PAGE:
I have to admit, I’m still in bed while I’m writing this post. My little camping escapade really didn’t take any prisoners and I’m as sick as a dog. I would’ve gone to ride my horse today, but to catch him I have to walk miles and I just realized that I won’t be able to manage that. So, I’ll stick around, try and work on my word count and spend some time with you. Besides, sadly – I need to be ready for work again tonight and if it’s going to be anything like last night, I’ll need all the strength that I can get. It’s challenging working when you’re brains are leaking out through your nose…
So, I’m still on the NaNoWriMo topic and I think now is a good time to answer the question: What now?
You might now find yourself in a position where you have with a story that’s over 10K long. You’ve spend hours working on it and a whole month musing about it (maybe even more if you planned it before hand). The end is in sight and victory just around the corner.
The only problem perhaps is that now you have thousands of words and you have no idea what to do with them.
Let’s be honest. Sadly, very few of us will publish. Not because we’re not good, but because we like to procrastinate on our words. We sit on them and sit on them until we forget why we wrote them in the first place and we loose the courage to do with them what we wanted to do with the beginning. The reason for this is mostly because we have nowhere to go with our words… Or so we think…
About six years ago, I stumbled onto the website FanFiction.Net, a site that hosts the very popular but sometimes unknown stories of people who took other people’s ideas and make them their own. I’m not going to go into fan fiction in this post (as I’m brooding on it for another topic) but I’ll just briefly explain the term and say that it’s stories, written into other stories, but people who make absolutely no profit out of it. The site has a couple of main components:
- Registered readers and authors – just because you register doesn’t necessarily mean you have to write.
- A very good and effective feedback system – which is ultimately why most people post.
- A large archive of fics that have been written over the past five years.
- An easy to use interface in which you can submit your work.
Next to FanFiction.Net there is also its sister site: FictionPress.com. Fiction Press offers a similar layout for people with original poetry and literature. The possibilities on this site are endless. It has the same four easy base points that I pointed out up north.
These websites provide a very good base for anybody who wants to start putting their personal words out there for feedback. It’s safe to use, have some forums in which to interact with other authors and tons and tons of things to read. I’m always amazed at the effort that people put into their work, and I have to say in some of the categories there are stories that will put the original authors (this is now on FanFictionl.Net) to shame.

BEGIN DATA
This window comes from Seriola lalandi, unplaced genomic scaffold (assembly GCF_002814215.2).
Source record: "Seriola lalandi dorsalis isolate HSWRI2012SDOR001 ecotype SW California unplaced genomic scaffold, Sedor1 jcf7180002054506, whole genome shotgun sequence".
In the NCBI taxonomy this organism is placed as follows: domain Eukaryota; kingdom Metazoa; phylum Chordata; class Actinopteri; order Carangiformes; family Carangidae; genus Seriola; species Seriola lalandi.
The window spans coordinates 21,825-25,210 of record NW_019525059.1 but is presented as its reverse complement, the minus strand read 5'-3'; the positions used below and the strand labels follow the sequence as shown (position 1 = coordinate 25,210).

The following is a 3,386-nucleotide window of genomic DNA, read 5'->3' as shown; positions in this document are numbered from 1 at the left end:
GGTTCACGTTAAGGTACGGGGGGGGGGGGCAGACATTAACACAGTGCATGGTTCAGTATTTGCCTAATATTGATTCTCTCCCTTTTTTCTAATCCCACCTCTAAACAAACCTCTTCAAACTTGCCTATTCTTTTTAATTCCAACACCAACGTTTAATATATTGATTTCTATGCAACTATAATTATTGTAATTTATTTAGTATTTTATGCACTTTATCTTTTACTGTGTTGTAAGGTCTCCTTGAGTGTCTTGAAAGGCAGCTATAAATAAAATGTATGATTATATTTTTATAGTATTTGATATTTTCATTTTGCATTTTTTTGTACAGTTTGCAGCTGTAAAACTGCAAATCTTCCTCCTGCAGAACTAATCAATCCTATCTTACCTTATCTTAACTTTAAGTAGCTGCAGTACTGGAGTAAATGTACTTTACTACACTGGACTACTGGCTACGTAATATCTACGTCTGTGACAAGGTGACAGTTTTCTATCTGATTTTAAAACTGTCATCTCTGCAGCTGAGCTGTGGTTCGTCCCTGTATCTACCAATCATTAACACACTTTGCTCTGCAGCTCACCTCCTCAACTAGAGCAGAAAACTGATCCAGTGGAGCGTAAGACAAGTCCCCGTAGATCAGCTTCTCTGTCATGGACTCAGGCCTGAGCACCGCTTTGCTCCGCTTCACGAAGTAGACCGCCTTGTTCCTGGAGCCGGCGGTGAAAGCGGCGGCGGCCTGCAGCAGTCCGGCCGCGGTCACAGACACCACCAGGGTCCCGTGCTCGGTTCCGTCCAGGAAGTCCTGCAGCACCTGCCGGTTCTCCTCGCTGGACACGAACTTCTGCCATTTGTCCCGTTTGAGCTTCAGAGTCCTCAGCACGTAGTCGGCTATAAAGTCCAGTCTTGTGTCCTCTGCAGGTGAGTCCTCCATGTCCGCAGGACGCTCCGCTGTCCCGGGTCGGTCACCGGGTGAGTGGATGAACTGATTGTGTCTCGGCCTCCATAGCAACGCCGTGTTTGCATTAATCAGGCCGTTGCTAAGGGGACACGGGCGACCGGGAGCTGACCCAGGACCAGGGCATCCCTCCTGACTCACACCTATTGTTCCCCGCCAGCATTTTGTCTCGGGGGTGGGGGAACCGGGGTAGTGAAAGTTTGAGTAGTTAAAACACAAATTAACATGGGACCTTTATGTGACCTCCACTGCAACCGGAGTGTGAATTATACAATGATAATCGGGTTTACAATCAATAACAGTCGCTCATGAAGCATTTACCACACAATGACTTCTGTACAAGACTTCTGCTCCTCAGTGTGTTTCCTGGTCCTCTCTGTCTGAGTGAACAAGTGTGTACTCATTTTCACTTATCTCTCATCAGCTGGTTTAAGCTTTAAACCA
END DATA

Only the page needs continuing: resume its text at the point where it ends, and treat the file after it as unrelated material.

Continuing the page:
Other websites out there that does non-profit internet publishing are the following:
Ficwad.com – I’ve been on this website but found that it’s user traffic is not as good as FictionPress.com’s and FanFiction.net’s.
Adult FanFiction.net – Admittedly, I haven’t been here but I know of its existence. This is a website for stories with a content rating higher than NC-17.
Live Journal – No like provided, but I’m sure you all know what live journals is. Again, I’m not a member of it myself, but I’ve noticed that quite a lot of people host their stories on this site.
Various Target Sites – In Fan Fiction, you can find quite a lot of websites that’s dedicated to a specific genre. A good way of finding this would be to google something like: “Tomb Raider Lara Croft Fan Fiction”. These sites will come up immediately.
Free Web Site Hosting – I’ve been using freewebs for a while and find it a very easy, manageable web site creator site. (how’s that for worst line ever…) if you don’t want to put your stories or things in any of the other archives, but you do want it up on the internet, create your own website! That works very well as well. Just remember then to define your tags very clearly and make sure that it’s presentable.
Websites like these provide you with a means to get that one step closer to publishing. It makes you used to the idea (while remaining behind the anonymity of an internet pseudonym) that people are going to read your stories and have opinions about them. It makes you a little braver and, I have to say, a little better. It’s amazing how critical you can become on your own writing if you know other people are reading it. I can say this for myself; if you compare my first work with my latest the difference is enormous and it’s all because I became aware of my style and how it affects other people.
Yes, there is no real glamour in this safe for bragging rights, but it’s a start and one should remember not to take the reviews too seriously. Take them to heart, but also bear in mind that there are people out there who won’t like what you’ve done and who will point it out to you.
Never sit on your stories, no matter how bad you think they are. You don’t even have to put up everything. Write a story with the purpose of putting it online to see what people’s feedback is. It’s a great start and, I have to say – if I had not taken that first step years ago, you would not be reading me today. 🙂